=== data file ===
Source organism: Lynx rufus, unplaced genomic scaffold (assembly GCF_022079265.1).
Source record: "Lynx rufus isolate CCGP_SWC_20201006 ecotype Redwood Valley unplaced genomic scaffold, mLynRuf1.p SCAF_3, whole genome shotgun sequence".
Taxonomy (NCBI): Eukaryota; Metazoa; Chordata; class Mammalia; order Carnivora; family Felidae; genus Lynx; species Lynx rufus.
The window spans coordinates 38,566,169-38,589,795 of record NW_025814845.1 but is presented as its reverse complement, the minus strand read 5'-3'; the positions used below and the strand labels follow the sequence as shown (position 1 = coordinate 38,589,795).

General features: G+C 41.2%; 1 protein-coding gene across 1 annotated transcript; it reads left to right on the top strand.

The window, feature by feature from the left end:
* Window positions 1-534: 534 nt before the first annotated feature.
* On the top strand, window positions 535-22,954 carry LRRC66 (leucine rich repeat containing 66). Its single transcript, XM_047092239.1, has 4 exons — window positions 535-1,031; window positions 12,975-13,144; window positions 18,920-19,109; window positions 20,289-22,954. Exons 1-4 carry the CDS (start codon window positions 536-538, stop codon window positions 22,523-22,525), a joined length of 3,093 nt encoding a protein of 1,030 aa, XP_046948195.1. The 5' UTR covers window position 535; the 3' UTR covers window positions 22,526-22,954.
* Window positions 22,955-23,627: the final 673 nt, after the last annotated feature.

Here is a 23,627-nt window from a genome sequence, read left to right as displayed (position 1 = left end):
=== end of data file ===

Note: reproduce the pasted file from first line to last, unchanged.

Source organism: Lynx rufus, unplaced genomic scaffold (assembly GCF_022079265.1).
Source record: "Lynx rufus isolate CCGP_SWC_20201006 ecotype Redwood Valley unplaced genomic scaffold, mLynRuf1.p SCAF_3, whole genome shotgun sequence".
Taxonomy (NCBI): Eukaryota; Metazoa; Chordata; class Mammalia; order Carnivora; family Felidae; genus Lynx; species Lynx rufus.
The window spans coordinates 38,566,169-38,589,795 of record NW_025814845.1 but is presented as its reverse complement, the minus strand read 5'-3'; the positions used below and the strand labels follow the sequence as shown (position 1 = coordinate 38,589,795).

General features: G+C 41.2%; 1 protein-coding gene across 1 annotated transcript; it reads left to right on the top strand.

The window, feature by feature from the left end:
* Window positions 1-534: 534 nt before the first annotated feature.
* On the top strand, window positions 535-22,954 carry LRRC66 (leucine rich repeat containing 66). Its single transcript, XM_047092239.1, has 4 exons — window positions 535-1,031; window positions 12,975-13,144; window positions 18,920-19,109; window positions 20,289-22,954. Exons 1-4 carry the CDS (start codon window positions 536-538, stop codon window positions 22,523-22,525), a joined length of 3,093 nt encoding a protein of 1,030 aa, XP_046948195.1. The 5' UTR covers window position 535; the 3' UTR covers window positions 22,526-22,954.
* Window positions 22,955-23,627: the final 673 nt, after the last annotated feature.

Here is a 23,627-nt window from a genome sequence, read left to right as displayed (position 1 = left end):